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Nov 22, 2005 01:37 PM

Ryusen knife question

  • b

Anyone familliar with this brand, especially the honesuku (boning knife). I've got a collection of Shun knives, and a Henckels boning knife, but wondering if I'm missing out on some serious fun with the Ryusens. My cooking teacher has them and seems rather smitten, but I'm curious about others' experiences with them. Also, I need a cleaver so trying to choose a brand for that one.


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  1. I haven't used them, but hear good things - RC63 - that's really hard. Here's a site where you can do some comparing - they also have cleavers.


    1. Ryusen is a well-known (in Japan, that is) knife company that produces really high-end product. They own another well-known company called Hattori among others, and they manufacture knives for many other companies.

      Ryusen makes many different lines, but most are not available in the U.S.

      But I assume you're referring to the photo below. If so, then construction is similar to Shun but the damascus layer is much finer and the blade is a little thinner. Center is made of VG-10, which is one of the best stainless steels used for knives these days (extremely hard steel that can sustain a very fine edge). Sold either as the Ryusen or Hattori or Ittosai brand in the U.S.

      I gave up on the standard Western boning knife years ago. It's my third most used knife after a chef's and a short extra-wide chef's. It's designed specifically for poultry. A heftier and bigger version is called a garasuki. So it depends on what you intend to do with it.

      My experience with Ryusen is with a santoku. Unlike most Japanese knives, they ship fully sharpened, so be prepared. They also grind their edges to a much more acute angle than most Western knives -- probably something like 10 degrees on the front (the side with the Kanji) and 15 degrees on the back. The edge is also very assymetrical (much more grind on the front). Some folks find the Ryusens on the delicate side.

      As far as "missing out on some fun," I can imagine fewer things more fun than breaking down a whole duck or chicken with a honesuki.


      7 Replies
      1. re: jo

        I have the Ryusen 240 MM damascus chefs knife (same style as photo) and LOVE it. Got mine at Japan Woodworker in Alameda and while it felt pricey at the time, I have never regretted it.

        I would have to bone a lot of chickens to justify the expense of this knife though. But hey treat yourself as a Christmas present. The Tojiro knives have a good rep on the budget side of Japanese cutlery. Perhaps has a honesuki in this line that would let you test out the shape with a smaller investment.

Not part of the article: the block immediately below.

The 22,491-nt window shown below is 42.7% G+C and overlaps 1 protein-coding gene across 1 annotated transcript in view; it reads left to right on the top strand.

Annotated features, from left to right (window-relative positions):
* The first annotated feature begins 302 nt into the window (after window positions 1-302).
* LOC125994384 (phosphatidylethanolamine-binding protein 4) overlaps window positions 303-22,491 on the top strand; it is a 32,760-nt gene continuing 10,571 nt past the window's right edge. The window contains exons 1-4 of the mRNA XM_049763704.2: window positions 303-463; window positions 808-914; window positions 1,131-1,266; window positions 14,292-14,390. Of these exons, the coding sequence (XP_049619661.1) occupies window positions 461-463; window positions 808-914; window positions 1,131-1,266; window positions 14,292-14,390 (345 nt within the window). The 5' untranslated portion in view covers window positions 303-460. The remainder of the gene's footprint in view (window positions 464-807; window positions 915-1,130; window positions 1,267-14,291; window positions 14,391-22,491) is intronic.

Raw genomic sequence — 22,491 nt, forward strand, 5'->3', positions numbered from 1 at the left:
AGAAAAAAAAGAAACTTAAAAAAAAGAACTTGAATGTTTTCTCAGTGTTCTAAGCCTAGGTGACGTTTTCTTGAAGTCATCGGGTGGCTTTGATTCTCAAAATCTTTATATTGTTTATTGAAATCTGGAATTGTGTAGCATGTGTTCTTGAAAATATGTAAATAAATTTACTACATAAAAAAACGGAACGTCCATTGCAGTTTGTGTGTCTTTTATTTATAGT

1. re: Nathan P.

          Can I just say how much I love Chowhounds!

          I'm going over to the Epicurean Edge to have my existing blades sharpened this week, so I'm going to try out the Ryusen honesuki there. I know, it's a big expense, but if the BF can treat himself to a laptop, I think I might need a little pre-holiday treat to make the holidays even treatier.


          1. re: Bunny-Bunny

            Well now that hardly sounds like a fair trade. Can I tempt you?

            Please post back if you pick one up.


            1. re: Nathan P.

              Ok. Well, don't think the thought did't cross my mind. However, unless I get a very unexpected and very generous Christmas bonus, I may have to settle for the way cool Ryusen, rather than the to-die-for Hattori. I do, however, intend to test out the grip on that one at the shop.

        2. re: jo

          I have one of these with an oval handle. It cuts beautifully, but the rear corner of the blade is lethal. My veggies always manage to get a bit of blood in them.

          1. re: jo

            Is there any difference in the manufacturing technique "DAMASCUS" between a HATTORI KD DAMASCUS SANTOKU KNIFE ($780.00 @ Chef Knivestogo) or the Ryusen cheif 8.5inches currently on bid ebay 102.00. What I'm trying to fine out is wheather I'm paying for a quality product or just the name.

            1. re: Luis

              I have the Hattori HD-5 and KD-31 Santokus, which both have Damascus construction. With the (much!) more expensive KD, you are paying for a knife hand made by a master craftsman (arguably the best in the world - sorry, Mr Onion). The decoration on the blade is stunningly gorgeous, and the Cowry X powdered steel cutting blade is razor-sharp and rock-hard. Having said this, the knives handle identically and there's no noticeable difference in cutting ability. The KD is a work of art and a pleasure to own and use, but in truth the HD does just as good a job in the kitchen, is a beautiful piece in its own right, and at $115 from, rather than $780 for the KD (when they're available) it causes less paranoia in use! If your preference is for a more 'Western' shape, the HD-7 Gyuto at $135 may be more to your taste as it's very similar to a Western chef's knife but with a thinner and sharper blade.

          2. MAC has a $125 cleaver in their line. My buddy swears by them, but I've yet to use anything MAC yet.
            That being said, I'm going to risk the $65 and pick up a MAC usaba for the holidays...

            On the other hand, I absolutely drool over my Chef's Sugimoto knives. Korin has their cleaver, but it's anything but cheap at $349.

            Of course the 6" MAC cleaver weighs 30 ounces. The 8.5" Sugimoto weighs a feathery 18 ounces.
            It's most likely overkill but if you have the $$$ to spend and want a light as air, razor sharp cleaver you can shave with...